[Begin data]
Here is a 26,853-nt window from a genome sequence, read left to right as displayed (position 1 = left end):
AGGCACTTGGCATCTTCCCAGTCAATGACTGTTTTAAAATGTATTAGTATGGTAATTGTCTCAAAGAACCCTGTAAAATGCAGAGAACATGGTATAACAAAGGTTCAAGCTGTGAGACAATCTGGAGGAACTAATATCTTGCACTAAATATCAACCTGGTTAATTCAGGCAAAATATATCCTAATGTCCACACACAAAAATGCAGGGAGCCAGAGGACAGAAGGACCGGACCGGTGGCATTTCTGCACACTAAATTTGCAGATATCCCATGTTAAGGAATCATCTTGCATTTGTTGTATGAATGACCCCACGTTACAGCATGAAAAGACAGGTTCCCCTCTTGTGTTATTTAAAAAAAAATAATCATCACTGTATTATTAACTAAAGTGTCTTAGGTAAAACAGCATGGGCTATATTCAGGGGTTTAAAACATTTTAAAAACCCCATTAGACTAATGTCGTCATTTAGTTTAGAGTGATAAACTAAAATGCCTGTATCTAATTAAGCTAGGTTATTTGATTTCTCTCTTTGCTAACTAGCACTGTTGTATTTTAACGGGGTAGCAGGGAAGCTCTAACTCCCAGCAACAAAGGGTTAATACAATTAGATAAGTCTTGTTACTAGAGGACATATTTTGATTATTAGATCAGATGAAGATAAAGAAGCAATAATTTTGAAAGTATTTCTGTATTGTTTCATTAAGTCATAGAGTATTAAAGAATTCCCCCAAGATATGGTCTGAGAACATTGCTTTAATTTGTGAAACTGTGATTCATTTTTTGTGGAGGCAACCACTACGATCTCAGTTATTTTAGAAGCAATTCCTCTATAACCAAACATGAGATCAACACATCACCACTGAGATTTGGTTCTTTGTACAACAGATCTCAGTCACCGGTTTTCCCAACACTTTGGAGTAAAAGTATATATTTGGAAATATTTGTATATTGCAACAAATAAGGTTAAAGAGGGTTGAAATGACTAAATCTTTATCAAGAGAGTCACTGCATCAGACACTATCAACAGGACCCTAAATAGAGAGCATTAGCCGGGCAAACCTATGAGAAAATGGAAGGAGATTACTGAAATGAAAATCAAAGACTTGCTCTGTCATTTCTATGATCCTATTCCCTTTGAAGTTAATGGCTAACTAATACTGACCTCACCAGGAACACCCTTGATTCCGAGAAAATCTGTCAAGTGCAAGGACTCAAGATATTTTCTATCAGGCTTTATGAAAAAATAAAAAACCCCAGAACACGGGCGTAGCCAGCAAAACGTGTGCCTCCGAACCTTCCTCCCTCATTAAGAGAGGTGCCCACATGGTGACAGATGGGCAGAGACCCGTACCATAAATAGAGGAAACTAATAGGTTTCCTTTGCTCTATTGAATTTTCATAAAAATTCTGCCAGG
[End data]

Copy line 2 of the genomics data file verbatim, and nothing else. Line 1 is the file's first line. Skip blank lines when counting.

AGGCACTTGGCATCTTCCCAGTCAATGACTGTTTTAAAATGTATTAGTATGGTAATTGTCTCAAAGAACCCTGTAAAATGCAGAGAACATGGTATAACAAAGGTTCAAGCTGTGAGACAATCTGGAGGAACTAATATCTTGCACTAAATATCAACCTGGTTAATTCAGGCAAAATATATCCTAATGTCCACACACAAAAATGCAGGGAGCCAGAGGACAGAAGGACCGGACCGGTGGCATTTCTGCACACTAAATTTGCAGATATCCCATGTTAAGGAATCATCTTGCATTTGTTGTATGAATGACCCCACGTTACAGCATGAAAAGACAGGTTCCCCTCTTGTGTTATTTAAAAAAAAATAATCATCACTGTATTATTAACTAAAGTGTCTTAGGTAAAACAGCATGGGCTATATTCAGGGGTTTAAAACATTTTAAAAACCCCATTAGACTAATGTCGTCATTTAGTTTAGAGTGATAAACTAAAATGCCTGTATCTAATTAAGCTAGGTTATTTGATTTCTCTCTTTGCTAACTAGCACTGTTGTATTTTAACGGGGTAGCAGGGAAGCTCTAACTCCCAGCAACAAAGGGTTAATACAATTAGATAAGTCTTGTTACTAGAGGACATATTTTGATTATTAGATCAGATGAAGATAAAGAAGCAATAATTTTGAAAGTATTTCTGTATTGTTTCATTAAGTCATAGAGTATTAAAGAATTCCCCCAAGATATGGTCTGAGAACATTGCTTTAATTTGTGAAACTGTGATTCATTTTTTGTGGAGGCAACCACTACGATCTCAGTTATTTTAGAAGCAATTCCTCTATAACCAAACATGAGATCAACACATCACCACTGAGATTTGGTTCTTTGTACAACAGATCTCAGTCACCGGTTTTCCCAACACTTTGGAGTAAAAGTATATATTTGGAAATATTTGTATATTGCAACAAATAAGGTTAAAGAGGGTTGAAATGACTAAATCTTTATCAAGAGAGTCACTGCATCAGACACTATCAACAGGACCCTAAATAGAGAGCATTAGCCGGGCAAACCTATGAGAAAATGGAAGGAGATTACTGAAATGAAAATCAAAGACTTGCTCTGTCATTTCTATGATCCTATTCCCTTTGAAGTTAATGGCTAACTAATACTGACCTCACCAGGAACACCCTTGATTCCGAGAAAATCTGTCAAGTGCAAGGACTCAAGATATTTTCTATCAGGCTTTATGAAAAAATAAAAAACCCCAGAACACGGGCGTAGCCAGCAAAACGTGTGCCTCCGAACCTTCCTCCCTCATTAAGAGAGGTGCCCACATGGTGACAGATGGGCAGAGACCCGTACCATAAATAGAGGAAACTAATAGGTTTCCTTTGCTCTATTGAATTTTCATAAAAATTCTGCCAGG